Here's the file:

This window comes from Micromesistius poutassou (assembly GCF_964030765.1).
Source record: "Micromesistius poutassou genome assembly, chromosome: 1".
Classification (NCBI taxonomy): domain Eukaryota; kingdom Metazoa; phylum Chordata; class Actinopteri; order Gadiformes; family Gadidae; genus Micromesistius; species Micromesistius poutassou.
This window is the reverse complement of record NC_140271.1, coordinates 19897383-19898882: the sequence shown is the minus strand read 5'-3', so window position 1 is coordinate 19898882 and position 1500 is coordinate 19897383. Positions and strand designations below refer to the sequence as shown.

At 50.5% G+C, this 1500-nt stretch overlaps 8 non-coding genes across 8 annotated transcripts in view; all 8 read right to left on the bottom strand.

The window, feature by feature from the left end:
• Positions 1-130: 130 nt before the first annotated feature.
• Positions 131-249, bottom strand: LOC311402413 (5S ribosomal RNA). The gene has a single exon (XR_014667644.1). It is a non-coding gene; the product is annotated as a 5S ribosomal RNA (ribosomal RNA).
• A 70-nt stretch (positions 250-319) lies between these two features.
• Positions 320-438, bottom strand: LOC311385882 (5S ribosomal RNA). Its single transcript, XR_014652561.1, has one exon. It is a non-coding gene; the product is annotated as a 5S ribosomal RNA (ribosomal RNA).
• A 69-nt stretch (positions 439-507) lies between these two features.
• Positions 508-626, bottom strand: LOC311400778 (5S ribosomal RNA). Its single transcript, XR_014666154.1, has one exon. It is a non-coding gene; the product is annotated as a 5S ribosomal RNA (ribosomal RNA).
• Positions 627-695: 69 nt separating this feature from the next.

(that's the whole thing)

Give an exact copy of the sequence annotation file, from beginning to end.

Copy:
This window comes from Micromesistius poutassou (assembly GCF_964030765.1).
Source record: "Micromesistius poutassou genome assembly, chromosome: 1".
Classification (NCBI taxonomy): domain Eukaryota; kingdom Metazoa; phylum Chordata; class Actinopteri; order Gadiformes; family Gadidae; genus Micromesistius; species Micromesistius poutassou.
This window is the reverse complement of record NC_140271.1, coordinates 19897383-19898882: the sequence shown is the minus strand read 5'-3', so window position 1 is coordinate 19898882 and position 1500 is coordinate 19897383. Positions and strand designations below refer to the sequence as shown.

At 50.5% G+C, this 1500-nt stretch overlaps 8 non-coding genes across 8 annotated transcripts in view; all 8 read right to left on the bottom strand.

The window, feature by feature from the left end:
• Positions 1-130: 130 nt before the first annotated feature.
• Positions 131-249, bottom strand: LOC311402413 (5S ribosomal RNA). The gene has a single exon (XR_014667644.1). It is a non-coding gene; the product is annotated as a 5S ribosomal RNA (ribosomal RNA).
• A 70-nt stretch (positions 250-319) lies between these two features.
• Positions 320-438, bottom strand: LOC311385882 (5S ribosomal RNA). Its single transcript, XR_014652561.1, has one exon. It is a non-coding gene; the product is annotated as a 5S ribosomal RNA (ribosomal RNA).
• A 69-nt stretch (positions 439-507) lies between these two features.
• Positions 508-626, bottom strand: LOC311400778 (5S ribosomal RNA). Its single transcript, XR_014666154.1, has one exon. It is a non-coding gene; the product is annotated as a 5S ribosomal RNA (ribosomal RNA).
• Positions 627-695: 69 nt separating this feature from the next.